Screen showing a Cascades SystemToast with a button.

You may need to adjust your UI to make sure that toasts are visible on top of your UI. For more information about themes on BlackBerry devices, see Device characteristics.

You should use a toast with a button only to allow the user to undo a delete operation. This technique means that you do not need to confirm a delete action. You just need to present a toast to allow the user to recover from an accidental deletion. A button should never be used to add any other interaction to a toast.

You can create a toast that includes a button in QML. Here's a code sample that creates a toast with a button:

import bb.cascades 1.0
import bb.system 1.0

Page {

    content: Container {
        layout: DockLayout {
        }
        Container {
            horizontalAlignment: HorizontalAlignment.Center
            verticalAlignment: VerticalAlignment.Center

            Container {
                horizontalAlignment: HorizontalAlignment.Center
                verticalAlignment: VerticalAlignment.Center
                
                Button {
                    text: "Create a toast with a button"
                    attachedObjects: [
                        SystemToast {
                            id: myQmlToast
                            body: "Toast has been removed ..."
                            button.label: "Undo"
                            button.enabled: true
                        }	
                    ]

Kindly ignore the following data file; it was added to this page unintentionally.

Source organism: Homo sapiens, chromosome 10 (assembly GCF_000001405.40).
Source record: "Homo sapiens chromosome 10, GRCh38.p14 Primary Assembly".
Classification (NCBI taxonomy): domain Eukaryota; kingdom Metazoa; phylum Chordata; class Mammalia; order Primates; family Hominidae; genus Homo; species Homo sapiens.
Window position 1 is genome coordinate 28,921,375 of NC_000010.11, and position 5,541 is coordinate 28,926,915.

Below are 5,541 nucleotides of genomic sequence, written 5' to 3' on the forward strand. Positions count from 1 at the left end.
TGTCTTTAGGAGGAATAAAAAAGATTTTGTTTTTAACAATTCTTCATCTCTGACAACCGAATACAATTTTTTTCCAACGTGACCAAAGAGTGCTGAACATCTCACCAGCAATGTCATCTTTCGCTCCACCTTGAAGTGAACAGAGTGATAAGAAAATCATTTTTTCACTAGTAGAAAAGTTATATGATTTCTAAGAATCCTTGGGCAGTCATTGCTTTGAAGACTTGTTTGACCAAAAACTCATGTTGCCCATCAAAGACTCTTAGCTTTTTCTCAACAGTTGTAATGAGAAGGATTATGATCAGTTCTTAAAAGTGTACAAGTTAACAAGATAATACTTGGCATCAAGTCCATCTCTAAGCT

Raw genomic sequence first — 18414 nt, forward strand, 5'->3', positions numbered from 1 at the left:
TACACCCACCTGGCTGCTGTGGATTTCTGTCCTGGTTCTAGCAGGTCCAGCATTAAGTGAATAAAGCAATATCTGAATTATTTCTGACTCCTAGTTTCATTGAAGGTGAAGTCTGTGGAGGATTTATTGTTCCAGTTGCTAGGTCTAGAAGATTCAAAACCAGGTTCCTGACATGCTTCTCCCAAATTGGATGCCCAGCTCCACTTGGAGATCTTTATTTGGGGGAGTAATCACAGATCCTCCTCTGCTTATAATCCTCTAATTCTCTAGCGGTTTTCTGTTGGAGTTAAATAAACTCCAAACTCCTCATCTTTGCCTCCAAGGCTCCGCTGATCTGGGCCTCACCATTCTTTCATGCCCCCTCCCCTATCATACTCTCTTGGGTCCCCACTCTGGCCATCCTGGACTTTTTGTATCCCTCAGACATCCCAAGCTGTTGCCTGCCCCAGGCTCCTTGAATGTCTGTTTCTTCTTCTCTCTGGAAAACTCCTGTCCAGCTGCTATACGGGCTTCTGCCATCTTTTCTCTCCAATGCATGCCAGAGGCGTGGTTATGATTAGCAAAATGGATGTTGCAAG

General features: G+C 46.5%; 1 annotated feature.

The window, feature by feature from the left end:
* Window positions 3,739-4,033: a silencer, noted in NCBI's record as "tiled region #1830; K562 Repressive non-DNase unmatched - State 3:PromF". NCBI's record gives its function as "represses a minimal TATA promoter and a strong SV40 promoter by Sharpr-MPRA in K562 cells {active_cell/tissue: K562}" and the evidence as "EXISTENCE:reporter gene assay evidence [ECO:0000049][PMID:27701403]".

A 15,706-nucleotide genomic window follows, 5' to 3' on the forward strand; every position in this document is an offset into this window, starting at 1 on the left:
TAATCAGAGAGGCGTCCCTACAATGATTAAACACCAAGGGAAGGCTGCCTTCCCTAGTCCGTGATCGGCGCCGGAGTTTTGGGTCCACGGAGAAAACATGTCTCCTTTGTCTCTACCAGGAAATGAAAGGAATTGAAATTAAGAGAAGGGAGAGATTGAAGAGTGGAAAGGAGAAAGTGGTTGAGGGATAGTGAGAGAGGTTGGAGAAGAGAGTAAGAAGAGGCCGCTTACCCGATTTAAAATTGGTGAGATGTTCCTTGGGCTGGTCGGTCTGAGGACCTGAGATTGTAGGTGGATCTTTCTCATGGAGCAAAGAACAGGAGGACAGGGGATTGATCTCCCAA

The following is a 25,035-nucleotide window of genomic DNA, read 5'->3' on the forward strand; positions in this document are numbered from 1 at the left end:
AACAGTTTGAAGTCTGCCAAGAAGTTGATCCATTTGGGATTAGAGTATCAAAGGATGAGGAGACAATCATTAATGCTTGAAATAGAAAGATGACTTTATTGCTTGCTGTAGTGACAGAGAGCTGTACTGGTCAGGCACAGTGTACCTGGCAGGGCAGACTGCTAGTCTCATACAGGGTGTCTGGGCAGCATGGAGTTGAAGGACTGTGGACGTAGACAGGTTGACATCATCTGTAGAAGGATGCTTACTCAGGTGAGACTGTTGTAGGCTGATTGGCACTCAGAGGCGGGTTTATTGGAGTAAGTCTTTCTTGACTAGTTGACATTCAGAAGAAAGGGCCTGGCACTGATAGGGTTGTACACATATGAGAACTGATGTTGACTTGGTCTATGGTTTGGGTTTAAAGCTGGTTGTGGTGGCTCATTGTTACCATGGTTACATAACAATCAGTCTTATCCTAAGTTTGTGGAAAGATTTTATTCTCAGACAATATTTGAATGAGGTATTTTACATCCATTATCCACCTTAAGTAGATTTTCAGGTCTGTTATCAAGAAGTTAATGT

onClicked: {
                        myQmlToast.show()
                    }
                } // end of Button
            } // end of Container
        } // end of inner Container
    } // end of top-level Container
} // end of Page

You can create a toast that includes a button in C++. Here's a code sample that creates a toast with a button:

void App::showToastButton() 
{
    SystemToast *toast = new SystemToast();
	SystemUiButton *toastButton = toast->button();

	toast->setBody("Toast has been removed from your food log");
	toastButton->setLabel("Undo");
	toast->show();
}

Creating a progress toast

A SystemProgressToast provides the user with an indication of the progress of an activity. The progress bar gives the user an idea of how long the action will take to complete.

You can use the setProgress() function to show the progress of the activity. If you set the progress value to a number in the 0-100 range, the user will see the progress indicator shown in the image to the right. If you set the progress value to -1, the user will see the indefinite progress indicator.

Screen showing a Cascades SystemProgressToast on a keyboard device.

The code sample below creates a SystemProgressToast in C++. The image to the right shows the SystemProgressToast on a dark theme.

void App::showProgressToast() 
{
    SystemProgressToast *progresstoast = new SystemProgressToast(this);

	progresstoast->setBody("Photo upload");
	progresstoast->setProgress(75);
	progresstoast->setStatusMessage("75% ...");
	progresstoast->setState(SystemUiProgressState::Active);
	progresstoast->setPosition(SystemUiPosition::MiddleCenter);
	progresstoast->show();
}

Last modified: 2013-12-21